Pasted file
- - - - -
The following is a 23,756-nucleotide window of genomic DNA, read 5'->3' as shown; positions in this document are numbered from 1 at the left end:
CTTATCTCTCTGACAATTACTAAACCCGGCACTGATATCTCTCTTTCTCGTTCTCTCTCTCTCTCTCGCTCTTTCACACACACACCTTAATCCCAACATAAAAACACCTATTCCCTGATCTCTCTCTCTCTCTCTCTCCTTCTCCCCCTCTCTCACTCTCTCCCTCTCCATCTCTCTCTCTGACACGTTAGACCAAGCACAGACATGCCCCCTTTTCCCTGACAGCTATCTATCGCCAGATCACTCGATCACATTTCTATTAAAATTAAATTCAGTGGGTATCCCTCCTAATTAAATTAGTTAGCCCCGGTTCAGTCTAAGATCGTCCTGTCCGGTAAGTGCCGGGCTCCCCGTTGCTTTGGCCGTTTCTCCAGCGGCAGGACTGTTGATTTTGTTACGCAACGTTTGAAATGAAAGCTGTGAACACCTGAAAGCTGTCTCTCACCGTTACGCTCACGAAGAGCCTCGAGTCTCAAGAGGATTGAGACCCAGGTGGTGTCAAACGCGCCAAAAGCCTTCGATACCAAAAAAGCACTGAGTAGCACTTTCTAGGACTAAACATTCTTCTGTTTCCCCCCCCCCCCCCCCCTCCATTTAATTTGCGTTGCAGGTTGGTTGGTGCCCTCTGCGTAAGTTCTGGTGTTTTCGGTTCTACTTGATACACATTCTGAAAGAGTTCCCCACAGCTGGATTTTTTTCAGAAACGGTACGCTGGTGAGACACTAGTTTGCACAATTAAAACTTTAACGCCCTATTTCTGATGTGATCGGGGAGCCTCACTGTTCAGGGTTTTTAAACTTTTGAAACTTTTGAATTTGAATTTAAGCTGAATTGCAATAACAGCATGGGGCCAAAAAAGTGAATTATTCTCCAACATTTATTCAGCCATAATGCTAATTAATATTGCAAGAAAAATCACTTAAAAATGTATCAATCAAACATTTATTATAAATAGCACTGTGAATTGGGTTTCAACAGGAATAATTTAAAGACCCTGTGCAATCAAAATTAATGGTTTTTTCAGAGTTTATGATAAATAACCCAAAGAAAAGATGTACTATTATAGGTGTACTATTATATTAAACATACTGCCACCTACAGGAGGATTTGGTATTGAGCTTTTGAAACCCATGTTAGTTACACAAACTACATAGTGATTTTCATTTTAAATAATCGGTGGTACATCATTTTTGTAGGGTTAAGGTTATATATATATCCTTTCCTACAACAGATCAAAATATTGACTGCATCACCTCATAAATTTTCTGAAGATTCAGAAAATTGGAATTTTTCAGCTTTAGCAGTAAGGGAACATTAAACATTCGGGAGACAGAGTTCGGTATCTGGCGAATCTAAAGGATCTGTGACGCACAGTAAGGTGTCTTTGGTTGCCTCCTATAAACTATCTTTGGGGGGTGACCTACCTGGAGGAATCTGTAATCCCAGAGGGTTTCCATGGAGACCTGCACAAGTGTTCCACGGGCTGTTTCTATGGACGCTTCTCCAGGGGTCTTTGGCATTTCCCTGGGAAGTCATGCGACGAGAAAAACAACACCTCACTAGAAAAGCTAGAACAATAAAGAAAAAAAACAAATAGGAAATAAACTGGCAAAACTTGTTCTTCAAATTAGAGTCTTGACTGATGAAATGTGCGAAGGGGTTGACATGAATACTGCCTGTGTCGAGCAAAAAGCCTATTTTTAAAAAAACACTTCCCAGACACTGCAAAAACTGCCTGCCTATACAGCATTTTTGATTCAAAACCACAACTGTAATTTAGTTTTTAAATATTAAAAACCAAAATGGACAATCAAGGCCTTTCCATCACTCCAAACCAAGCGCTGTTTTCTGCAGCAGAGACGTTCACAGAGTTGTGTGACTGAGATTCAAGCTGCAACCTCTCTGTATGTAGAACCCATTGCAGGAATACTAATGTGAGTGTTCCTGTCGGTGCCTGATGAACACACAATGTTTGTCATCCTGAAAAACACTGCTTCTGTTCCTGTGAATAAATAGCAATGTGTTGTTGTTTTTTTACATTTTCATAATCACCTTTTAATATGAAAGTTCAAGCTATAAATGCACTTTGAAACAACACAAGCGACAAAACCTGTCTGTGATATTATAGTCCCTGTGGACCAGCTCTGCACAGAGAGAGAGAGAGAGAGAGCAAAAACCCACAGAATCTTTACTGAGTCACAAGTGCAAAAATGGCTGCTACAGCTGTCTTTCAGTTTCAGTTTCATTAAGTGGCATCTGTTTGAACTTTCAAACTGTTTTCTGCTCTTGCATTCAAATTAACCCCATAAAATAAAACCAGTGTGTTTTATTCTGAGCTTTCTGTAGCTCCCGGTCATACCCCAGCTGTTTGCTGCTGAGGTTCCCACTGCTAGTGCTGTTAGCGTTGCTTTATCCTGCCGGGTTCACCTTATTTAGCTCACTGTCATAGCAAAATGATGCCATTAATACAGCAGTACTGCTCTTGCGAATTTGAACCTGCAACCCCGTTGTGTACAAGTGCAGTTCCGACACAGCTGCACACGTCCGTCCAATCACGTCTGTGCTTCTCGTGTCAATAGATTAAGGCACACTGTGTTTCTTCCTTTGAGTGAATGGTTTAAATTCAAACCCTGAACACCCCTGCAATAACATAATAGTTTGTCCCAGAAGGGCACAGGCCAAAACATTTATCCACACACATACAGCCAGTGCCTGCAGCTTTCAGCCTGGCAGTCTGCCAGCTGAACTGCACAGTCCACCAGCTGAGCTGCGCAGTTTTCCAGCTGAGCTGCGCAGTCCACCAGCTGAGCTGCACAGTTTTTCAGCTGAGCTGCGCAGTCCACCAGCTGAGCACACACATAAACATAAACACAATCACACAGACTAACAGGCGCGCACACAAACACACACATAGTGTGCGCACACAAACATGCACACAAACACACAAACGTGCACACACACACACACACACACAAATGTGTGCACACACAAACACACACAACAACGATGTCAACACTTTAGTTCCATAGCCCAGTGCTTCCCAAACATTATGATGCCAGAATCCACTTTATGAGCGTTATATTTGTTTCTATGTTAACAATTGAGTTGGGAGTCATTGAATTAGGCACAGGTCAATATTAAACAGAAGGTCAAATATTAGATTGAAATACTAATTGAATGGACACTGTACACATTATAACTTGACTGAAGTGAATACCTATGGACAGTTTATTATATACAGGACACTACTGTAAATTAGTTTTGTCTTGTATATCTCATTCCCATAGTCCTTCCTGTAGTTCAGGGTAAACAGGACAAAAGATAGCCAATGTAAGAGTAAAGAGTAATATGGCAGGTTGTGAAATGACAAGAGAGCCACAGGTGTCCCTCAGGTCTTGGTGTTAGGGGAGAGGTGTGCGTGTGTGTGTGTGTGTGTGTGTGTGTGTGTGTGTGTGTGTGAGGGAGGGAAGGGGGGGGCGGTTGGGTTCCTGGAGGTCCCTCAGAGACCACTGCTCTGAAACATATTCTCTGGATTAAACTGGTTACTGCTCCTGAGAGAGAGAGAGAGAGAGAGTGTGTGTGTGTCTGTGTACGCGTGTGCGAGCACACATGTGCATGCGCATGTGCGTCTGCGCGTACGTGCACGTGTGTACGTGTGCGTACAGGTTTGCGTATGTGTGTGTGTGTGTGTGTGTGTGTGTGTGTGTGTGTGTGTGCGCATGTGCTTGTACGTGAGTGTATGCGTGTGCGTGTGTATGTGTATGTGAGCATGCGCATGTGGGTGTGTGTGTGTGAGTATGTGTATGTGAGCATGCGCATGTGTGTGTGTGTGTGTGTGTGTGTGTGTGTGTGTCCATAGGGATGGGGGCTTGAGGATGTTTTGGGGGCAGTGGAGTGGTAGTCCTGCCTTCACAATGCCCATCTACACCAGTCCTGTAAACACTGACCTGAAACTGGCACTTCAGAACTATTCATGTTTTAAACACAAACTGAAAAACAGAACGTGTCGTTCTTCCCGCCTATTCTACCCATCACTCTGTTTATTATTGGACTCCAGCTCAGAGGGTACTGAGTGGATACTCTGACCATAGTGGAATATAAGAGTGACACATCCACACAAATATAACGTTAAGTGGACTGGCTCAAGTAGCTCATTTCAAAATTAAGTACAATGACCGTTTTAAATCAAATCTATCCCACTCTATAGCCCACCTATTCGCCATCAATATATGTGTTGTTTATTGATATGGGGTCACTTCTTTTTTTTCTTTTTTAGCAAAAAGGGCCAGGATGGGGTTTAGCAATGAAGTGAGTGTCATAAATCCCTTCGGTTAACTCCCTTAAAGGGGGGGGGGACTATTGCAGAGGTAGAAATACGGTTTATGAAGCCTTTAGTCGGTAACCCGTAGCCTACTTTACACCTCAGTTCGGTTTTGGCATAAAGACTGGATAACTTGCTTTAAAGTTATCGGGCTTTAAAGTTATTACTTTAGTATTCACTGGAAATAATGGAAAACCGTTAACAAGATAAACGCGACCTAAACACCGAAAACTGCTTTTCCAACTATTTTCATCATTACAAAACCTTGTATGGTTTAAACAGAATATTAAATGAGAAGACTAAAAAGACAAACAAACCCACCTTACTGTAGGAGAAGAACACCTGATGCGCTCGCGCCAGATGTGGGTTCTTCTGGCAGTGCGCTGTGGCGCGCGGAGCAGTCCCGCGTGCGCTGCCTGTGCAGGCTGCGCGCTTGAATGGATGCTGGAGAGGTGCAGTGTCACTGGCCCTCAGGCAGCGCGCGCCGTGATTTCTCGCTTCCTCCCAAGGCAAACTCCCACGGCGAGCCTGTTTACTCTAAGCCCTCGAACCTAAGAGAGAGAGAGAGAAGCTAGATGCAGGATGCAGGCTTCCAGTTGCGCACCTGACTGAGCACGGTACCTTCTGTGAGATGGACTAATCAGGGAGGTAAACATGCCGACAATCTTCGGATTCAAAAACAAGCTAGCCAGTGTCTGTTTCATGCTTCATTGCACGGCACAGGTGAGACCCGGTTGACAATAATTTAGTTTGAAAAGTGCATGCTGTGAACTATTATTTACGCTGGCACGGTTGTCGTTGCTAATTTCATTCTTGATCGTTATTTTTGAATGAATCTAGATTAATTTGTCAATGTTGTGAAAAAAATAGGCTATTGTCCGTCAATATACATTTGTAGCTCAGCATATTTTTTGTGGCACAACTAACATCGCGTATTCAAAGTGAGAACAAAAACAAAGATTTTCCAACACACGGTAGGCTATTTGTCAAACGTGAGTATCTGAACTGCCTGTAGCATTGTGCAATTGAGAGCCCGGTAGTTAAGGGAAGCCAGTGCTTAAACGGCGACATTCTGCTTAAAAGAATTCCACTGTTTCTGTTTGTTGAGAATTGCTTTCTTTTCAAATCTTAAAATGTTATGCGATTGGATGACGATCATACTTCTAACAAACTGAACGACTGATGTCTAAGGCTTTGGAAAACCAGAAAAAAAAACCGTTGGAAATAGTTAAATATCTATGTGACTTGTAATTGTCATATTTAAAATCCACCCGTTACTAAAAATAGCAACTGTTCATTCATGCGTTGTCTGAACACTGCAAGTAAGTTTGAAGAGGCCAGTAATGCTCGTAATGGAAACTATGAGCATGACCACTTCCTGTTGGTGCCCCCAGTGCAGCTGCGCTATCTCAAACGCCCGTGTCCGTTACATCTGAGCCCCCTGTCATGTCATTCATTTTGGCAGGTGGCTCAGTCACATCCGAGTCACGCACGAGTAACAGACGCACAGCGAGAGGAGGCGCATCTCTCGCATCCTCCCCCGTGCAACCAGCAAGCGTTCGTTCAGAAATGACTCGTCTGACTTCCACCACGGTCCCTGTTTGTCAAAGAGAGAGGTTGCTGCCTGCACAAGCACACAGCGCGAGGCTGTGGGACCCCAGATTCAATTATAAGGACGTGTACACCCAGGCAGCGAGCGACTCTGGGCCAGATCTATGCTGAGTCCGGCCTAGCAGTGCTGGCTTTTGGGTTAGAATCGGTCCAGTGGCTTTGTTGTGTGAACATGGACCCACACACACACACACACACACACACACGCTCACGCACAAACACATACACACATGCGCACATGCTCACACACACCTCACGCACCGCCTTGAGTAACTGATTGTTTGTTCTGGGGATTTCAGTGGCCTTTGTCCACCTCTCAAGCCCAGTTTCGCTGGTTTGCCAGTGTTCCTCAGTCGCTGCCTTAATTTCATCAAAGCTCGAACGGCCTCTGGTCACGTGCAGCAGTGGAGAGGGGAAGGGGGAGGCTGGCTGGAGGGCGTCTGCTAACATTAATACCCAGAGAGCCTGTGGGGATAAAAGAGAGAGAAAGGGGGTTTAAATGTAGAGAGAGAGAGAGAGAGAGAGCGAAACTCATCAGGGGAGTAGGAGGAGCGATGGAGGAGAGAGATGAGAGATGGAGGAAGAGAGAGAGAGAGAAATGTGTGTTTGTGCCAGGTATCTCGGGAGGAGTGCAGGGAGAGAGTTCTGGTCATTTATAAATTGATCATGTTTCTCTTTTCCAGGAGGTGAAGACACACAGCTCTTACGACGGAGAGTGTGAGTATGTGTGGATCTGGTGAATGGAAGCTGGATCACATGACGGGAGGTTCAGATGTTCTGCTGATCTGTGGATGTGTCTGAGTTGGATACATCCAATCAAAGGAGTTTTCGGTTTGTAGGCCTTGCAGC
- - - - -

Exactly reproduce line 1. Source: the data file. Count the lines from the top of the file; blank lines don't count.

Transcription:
The following is a 23,756-nucleotide window of genomic DNA, read 5'->3' as shown; positions in this document are numbered from 1 at the left end: